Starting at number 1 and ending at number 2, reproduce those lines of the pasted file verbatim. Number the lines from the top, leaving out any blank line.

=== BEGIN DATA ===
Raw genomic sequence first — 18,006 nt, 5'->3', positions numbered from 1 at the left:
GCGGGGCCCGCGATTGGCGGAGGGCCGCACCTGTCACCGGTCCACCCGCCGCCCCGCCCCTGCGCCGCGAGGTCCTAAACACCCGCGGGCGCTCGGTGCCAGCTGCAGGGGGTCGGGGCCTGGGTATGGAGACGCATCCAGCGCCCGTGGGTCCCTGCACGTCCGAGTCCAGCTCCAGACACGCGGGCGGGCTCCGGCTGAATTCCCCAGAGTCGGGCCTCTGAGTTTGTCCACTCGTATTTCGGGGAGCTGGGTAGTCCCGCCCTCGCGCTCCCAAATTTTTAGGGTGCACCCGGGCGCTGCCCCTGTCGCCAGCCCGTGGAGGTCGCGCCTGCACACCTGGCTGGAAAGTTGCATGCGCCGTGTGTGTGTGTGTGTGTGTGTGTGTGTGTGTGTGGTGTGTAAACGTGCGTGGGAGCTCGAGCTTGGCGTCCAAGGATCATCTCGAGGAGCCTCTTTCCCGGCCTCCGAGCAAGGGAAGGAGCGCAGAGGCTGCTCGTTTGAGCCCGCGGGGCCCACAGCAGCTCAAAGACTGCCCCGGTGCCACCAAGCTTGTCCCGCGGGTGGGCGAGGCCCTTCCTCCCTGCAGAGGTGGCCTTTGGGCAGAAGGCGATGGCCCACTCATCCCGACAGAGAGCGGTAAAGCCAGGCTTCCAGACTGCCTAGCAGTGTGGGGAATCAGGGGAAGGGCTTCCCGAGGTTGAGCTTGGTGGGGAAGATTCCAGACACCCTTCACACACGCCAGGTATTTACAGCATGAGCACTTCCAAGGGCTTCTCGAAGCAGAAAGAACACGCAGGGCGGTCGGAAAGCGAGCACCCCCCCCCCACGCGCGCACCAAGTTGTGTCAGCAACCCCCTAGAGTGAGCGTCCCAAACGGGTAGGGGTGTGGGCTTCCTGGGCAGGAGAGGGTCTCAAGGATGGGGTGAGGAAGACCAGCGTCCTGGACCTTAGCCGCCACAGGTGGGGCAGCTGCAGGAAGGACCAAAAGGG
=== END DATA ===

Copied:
Raw genomic sequence first — 18,006 nt, 5'->3', positions numbered from 1 at the left:
GCGGGGCCCGCGATTGGCGGAGGGCCGCACCTGTCACCGGTCCACCCGCCGCCCCGCCCCTGCGCCGCGAGGTCCTAAACACCCGCGGGCGCTCGGTGCCAGCTGCAGGGGGTCGGGGCCTGGGTATGGAGACGCATCCAGCGCCCGTGGGTCCCTGCACGTCCGAGTCCAGCTCCAGACACGCGGGCGGGCTCCGGCTGAATTCCCCAGAGTCGGGCCTCTGAGTTTGTCCACTCGTATTTCGGGGAGCTGGGTAGTCCCGCCCTCGCGCTCCCAAATTTTTAGGGTGCACCCGGGCGCTGCCCCTGTCGCCAGCCCGTGGAGGTCGCGCCTGCACACCTGGCTGGAAAGTTGCATGCGCCGTGTGTGTGTGTGTGTGTGTGTGTGTGTGTGTGTGGTGTGTAAACGTGCGTGGGAGCTCGAGCTTGGCGTCCAAGGATCATCTCGAGGAGCCTCTTTCCCGGCCTCCGAGCAAGGGAAGGAGCGCAGAGGCTGCTCGTTTGAGCCCGCGGGGCCCACAGCAGCTCAAAGACTGCCCCGGTGCCACCAAGCTTGTCCCGCGGGTGGGCGAGGCCCTTCCTCCCTGCAGAGGTGGCCTTTGGGCAGAAGGCGATGGCCCACTCATCCCGACAGAGAGCGGTAAAGCCAGGCTTCCAGACTGCCTAGCAGTGTGGGGAATCAGGGGAAGGGCTTCCCGAGGTTGAGCTTGGTGGGGAAGATTCCAGACACCCTTCACACACGCCAGGTATTTACAGCATGAGCACTTCCAAGGGCTTCTCGAAGCAGAAAGAACACGCAGGGCGGTCGGAAAGCGAGCACCCCCCCCCCACGCGCGCACCAAGTTGTGTCAGCAACCCCCTAGAGTGAGCGTCCCAAACGGGTAGGGGTGTGGGCTTCCTGGGCAGGAGAGGGTCTCAAGGATGGGGTGAGGAAGACCAGCGTCCTGGACCTTAGCCGCCACAGGTGGGGCAGCTGCAGGAAGGACCAAAAGGG